[Haskell-beginners] Type constructors sharing a common field

Benjamin Edwards edwards.benj at gmail.com
Wed Apr 30 13:29:02 UTC 2014

> Thanks!
> This helps reduce the number of field names, but it does not address the
> main problem, which is the obligation of pattern matching on all
> constructors.
> The Person type is just a simple example. If you have a lot of
> constructors repeating all of them without a real reason can be
> time-consuming and boring.
> I am aware that the real reason of the problem may be a wrong
> architecture, but I still have the feeling that my solution does have some
> use cases.

If you use a sum type, you *always* need to check every case. That is what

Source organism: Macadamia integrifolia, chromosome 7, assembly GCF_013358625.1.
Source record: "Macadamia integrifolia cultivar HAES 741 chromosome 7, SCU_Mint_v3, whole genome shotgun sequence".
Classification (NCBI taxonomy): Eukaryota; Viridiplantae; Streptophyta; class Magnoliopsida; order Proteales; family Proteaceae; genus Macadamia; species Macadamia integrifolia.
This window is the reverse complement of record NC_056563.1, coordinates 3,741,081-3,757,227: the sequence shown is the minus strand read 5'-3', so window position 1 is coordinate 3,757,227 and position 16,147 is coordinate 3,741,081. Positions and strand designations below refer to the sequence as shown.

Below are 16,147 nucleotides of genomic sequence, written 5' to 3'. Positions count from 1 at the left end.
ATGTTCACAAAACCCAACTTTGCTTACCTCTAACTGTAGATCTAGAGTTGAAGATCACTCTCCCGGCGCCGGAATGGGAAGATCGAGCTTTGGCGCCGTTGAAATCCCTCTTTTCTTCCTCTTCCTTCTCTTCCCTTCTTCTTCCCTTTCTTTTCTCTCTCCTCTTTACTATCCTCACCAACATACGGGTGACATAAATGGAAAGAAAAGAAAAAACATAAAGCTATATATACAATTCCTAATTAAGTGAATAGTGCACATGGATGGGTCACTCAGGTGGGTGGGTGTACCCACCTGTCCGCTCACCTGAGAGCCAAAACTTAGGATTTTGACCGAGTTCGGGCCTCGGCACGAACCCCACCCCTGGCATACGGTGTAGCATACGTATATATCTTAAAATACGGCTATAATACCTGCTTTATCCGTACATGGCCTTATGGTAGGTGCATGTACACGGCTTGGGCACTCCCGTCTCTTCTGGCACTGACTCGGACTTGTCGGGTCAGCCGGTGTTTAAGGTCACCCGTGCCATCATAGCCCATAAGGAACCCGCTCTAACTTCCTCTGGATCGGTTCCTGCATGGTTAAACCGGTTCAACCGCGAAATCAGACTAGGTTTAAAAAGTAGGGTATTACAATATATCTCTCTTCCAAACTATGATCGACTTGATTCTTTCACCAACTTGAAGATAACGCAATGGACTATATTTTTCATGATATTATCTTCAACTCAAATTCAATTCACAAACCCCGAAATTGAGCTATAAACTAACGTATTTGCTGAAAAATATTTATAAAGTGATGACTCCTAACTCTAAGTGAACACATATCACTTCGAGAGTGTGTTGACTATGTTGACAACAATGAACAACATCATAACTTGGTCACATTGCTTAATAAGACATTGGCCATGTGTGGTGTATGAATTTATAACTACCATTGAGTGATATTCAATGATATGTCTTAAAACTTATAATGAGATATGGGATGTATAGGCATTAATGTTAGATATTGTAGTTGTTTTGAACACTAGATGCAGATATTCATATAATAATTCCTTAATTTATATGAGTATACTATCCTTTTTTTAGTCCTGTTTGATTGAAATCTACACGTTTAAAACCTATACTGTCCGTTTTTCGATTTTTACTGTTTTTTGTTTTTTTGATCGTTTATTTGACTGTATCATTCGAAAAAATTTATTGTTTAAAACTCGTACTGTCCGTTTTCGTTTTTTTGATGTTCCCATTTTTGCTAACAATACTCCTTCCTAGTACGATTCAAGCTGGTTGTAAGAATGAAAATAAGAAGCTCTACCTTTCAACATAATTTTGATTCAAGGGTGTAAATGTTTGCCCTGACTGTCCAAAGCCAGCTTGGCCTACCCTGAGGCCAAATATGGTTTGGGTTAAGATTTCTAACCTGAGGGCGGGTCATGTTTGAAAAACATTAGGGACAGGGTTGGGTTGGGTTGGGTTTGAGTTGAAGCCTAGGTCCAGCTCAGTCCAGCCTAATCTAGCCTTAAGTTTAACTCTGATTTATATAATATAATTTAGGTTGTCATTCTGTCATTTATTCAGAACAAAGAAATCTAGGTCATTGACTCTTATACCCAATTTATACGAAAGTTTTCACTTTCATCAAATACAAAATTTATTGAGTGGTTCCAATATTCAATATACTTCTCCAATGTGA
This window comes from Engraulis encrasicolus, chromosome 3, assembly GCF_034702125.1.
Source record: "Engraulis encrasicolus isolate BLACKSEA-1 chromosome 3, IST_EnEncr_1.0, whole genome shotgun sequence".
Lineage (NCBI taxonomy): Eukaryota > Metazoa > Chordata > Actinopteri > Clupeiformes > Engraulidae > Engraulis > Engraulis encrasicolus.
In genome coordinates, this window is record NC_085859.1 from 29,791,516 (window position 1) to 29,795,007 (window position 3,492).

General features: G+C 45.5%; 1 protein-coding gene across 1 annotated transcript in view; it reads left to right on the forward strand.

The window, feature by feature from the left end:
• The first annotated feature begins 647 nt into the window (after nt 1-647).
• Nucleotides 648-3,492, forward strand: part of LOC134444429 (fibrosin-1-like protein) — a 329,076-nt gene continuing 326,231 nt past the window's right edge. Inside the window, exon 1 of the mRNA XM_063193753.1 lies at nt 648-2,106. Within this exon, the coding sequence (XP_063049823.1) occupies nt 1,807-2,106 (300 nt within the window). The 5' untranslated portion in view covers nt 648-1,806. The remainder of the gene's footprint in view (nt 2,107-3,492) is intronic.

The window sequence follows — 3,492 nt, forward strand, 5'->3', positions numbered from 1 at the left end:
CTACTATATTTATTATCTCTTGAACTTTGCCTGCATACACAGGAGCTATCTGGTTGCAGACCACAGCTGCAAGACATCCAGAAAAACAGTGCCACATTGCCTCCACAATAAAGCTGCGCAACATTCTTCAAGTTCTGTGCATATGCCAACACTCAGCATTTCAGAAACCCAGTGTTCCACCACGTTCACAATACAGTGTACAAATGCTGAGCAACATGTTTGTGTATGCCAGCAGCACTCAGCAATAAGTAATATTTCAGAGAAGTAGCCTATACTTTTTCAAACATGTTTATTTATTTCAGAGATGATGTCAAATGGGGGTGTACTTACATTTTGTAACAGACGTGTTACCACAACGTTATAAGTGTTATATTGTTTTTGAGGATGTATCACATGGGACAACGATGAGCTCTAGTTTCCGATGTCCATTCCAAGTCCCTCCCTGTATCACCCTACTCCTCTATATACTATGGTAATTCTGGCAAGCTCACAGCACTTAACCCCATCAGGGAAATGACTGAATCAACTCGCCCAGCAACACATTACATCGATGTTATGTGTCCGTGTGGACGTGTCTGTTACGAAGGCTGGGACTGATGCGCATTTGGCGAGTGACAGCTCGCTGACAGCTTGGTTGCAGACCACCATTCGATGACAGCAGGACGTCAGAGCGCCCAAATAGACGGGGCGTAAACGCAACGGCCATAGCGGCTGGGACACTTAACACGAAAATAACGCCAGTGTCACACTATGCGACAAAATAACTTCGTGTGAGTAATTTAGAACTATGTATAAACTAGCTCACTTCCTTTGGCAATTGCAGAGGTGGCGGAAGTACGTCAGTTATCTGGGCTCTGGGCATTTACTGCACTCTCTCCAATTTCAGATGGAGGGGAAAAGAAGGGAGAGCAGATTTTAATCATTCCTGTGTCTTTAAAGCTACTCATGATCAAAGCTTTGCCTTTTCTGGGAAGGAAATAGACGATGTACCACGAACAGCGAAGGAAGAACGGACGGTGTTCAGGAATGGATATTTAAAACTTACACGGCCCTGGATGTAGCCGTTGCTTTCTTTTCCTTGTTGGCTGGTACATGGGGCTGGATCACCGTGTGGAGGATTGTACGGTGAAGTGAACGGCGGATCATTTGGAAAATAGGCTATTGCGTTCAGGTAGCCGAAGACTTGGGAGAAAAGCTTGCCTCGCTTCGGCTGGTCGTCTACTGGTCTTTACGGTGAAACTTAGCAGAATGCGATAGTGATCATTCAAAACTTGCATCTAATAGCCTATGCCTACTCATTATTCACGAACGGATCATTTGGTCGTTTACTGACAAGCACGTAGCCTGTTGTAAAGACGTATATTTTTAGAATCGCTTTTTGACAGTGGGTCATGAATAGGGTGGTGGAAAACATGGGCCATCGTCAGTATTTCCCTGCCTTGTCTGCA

you sign up for. If you want to express a commonality that should expressed
in the type [1]. Otherwise if you extend Person with a constructor that has
*no* notion of age then you cannot have a total function from Person ->
Int. You would want something like a Prism or just a simple function from
Person -> Maybe Int. Try to avoid non-total functions. That way lies

[1] as has already been suggested, this involves factoring out the things
that are common from the things that aren't

data SomeSum = Part1 String | Part2 Int | Part3
data Common a = Common Int a
data Composite = Common SomeSum

Now you can see that a function wanting the common Int must necessarily
succeed when applied to Composite, but that there is no total function
Composite -> String that accesses the String value held by Part1. I hope
this is useful to you.
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